You never know when your car might let you down - everything could be working as normal one day, but then you might start hearing squeaking or rattling the next day.
Here’s a guide to help ensure that you’re not left with an unpleasant surprise when you visit your local workshop to collect your car and pay your repair bill.
The difference between an estimate and a quote
Jumping on the phone and asking several workshops for an estimate might seem like the easiest approach for sourcing repair estimates, but it’s not always the most accurate.
A workshop should tell you what they think the job will roughly cost based on the information you provide. The actual price may be a bit more or a bit less, but as a general rule of thumb it should stay within 10-15 percent of the original estimate.
Where possible, drive your vehicle into a workshop so they can physically see the make and model of the vehicle, gauge its overall condition and check the level of work actually required. They can then call their suppliers to get a better idea of the vehicle specific parts prices and availability, which will then allow them to prepare a written quote, including their labour rate.
A quote is an offer to repair the vehicle for an exact price. If the quote is accepted, the workshop can’t charge more than the agreed price unless you agree to any extra work, for instance jobs that come up that couldn’t be seen until the work started.
Getting a quote
Consumer Protection has some great advice on how to obtain quotes:
- Shop around and choose at least three businesses. Give them the same information and ask for a written quote.
- Check if the business is charging a fee to prepare a quote.
- Compare quotes by looking at the total price and whether GST is inclusive or exclusive. Check the hourly rates, quality and cost of materials, start and finish dates, and how long the job will take.
- Negotiate with the successful business on price.
- Try not to pay a deposit but, if you do, pay no more than 10 percent of the total cost. Never pay the whole amount before the job is finished.
- Keep all the paperwork – quotes, invoices, receipts.
Make sure the quote you receive is inclusive of GST and be aware of any expiry dates. Labour rates, prices and availability of parts change over time and usually quotes will only be valid for 30 days.
We recommend using a reputable and well-established service and repair provider, and if the company is part of an association, this may give some backing and resolution assistance if a dispute does occur.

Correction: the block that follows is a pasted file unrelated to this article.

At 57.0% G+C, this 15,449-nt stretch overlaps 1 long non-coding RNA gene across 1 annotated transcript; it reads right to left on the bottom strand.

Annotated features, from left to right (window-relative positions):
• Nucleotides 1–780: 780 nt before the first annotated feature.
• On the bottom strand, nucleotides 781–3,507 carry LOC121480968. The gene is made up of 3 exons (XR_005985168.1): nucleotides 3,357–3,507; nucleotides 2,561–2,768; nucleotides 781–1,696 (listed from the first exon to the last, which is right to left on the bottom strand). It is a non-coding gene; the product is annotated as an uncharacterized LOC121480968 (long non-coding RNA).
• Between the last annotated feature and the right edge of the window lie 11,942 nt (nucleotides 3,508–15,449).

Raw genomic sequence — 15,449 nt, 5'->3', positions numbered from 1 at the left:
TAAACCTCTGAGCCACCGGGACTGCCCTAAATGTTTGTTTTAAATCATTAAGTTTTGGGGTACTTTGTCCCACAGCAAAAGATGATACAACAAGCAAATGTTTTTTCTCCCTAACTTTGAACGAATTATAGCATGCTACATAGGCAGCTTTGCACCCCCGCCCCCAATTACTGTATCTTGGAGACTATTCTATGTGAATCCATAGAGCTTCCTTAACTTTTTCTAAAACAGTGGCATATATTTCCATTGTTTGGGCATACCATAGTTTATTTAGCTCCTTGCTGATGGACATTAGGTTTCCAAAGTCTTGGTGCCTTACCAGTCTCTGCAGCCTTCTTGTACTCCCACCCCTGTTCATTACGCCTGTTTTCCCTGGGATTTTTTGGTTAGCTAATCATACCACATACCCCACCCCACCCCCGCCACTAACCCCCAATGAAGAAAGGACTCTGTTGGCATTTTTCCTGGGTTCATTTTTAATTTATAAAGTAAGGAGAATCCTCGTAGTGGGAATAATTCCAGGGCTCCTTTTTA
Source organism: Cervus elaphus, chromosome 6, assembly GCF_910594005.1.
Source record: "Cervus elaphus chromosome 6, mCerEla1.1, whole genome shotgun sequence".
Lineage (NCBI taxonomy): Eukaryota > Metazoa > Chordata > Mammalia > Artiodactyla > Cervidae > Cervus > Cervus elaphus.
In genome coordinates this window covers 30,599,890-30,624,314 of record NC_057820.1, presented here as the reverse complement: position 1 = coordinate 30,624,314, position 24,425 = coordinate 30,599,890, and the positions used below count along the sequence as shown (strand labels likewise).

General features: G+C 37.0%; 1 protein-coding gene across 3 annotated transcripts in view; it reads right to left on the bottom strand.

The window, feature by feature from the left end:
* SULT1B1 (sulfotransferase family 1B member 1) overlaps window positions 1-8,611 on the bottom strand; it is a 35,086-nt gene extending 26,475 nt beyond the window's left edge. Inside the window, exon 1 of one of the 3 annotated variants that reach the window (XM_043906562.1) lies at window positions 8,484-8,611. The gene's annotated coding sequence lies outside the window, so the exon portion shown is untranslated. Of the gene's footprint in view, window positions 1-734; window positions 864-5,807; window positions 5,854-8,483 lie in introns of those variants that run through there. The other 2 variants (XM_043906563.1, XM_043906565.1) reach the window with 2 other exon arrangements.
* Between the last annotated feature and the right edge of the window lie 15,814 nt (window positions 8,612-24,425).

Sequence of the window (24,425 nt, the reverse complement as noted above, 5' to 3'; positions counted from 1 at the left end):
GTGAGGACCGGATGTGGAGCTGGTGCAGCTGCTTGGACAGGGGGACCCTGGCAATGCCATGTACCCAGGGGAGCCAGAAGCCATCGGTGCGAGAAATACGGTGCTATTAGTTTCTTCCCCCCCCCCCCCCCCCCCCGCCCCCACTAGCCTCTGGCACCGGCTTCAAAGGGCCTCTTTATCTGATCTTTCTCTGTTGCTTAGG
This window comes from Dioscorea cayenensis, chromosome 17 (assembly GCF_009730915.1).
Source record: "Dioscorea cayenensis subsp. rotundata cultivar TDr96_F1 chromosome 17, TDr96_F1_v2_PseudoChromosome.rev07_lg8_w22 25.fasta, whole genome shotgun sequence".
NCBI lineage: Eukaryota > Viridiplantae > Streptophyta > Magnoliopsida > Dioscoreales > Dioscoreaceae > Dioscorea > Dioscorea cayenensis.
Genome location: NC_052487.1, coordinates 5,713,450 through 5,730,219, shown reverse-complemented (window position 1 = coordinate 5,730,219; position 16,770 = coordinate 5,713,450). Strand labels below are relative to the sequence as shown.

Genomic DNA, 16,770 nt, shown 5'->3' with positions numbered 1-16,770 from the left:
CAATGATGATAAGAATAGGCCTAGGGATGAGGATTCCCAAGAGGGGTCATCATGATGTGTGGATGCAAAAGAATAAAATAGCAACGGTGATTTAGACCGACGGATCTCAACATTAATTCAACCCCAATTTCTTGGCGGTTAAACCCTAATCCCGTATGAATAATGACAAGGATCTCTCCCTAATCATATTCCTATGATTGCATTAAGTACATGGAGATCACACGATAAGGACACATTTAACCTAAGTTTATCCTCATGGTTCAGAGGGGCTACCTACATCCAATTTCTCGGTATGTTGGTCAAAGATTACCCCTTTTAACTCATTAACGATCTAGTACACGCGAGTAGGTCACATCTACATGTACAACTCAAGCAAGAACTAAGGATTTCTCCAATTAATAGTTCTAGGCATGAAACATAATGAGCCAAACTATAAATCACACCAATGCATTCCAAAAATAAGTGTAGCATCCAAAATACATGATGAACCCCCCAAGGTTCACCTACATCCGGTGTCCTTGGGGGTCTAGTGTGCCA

A quote is part of a contract
Once it has been accepted, the quote is the basis for the contract between you and the workshop. Ensure the quote is in writing and includes a detailed breakdown of all the parts and labour. If additional work and cost is required, the garage needs to have your consent before they carry out the work. In contractual terms, this will be a variation to the agreement.
If things go wrong
If your bill is more than agreed to and the workshop hasn’t contacted you beforehand to have you authorise the extra work and additional charges, you should only have to pay the quoted amount.
If the price or the way it would be calculated was not agreed beforehand then all is not lost. Under the Consumer Guarantees Act 1993, a person in trade must complete the work with reasonable care and skill, and, unless otherwise determined by your agreement, complete it in a reasonable time for a reasonable price. Speaking to other service and repair workshops, or a motoring organisation, will help you to decide if the cost is reasonable or not.
If the repair cost is higher than expected, where possible it’s usually best to sort it out with the workshop first. If you can’t agree, depending on the amount of money involved, it might be best to pay the full amount to get your vehicle back. If the person in trade disputes the allocation of costs you can then take things further by taking a claim with the Disputes Tribunal or District Court to try and get your money back.
For advice on your specific situation, particularly if there are complications or a lot of money involved, it may be best to seek legal advice on the best course of action.
How the AA can help with car repairs:
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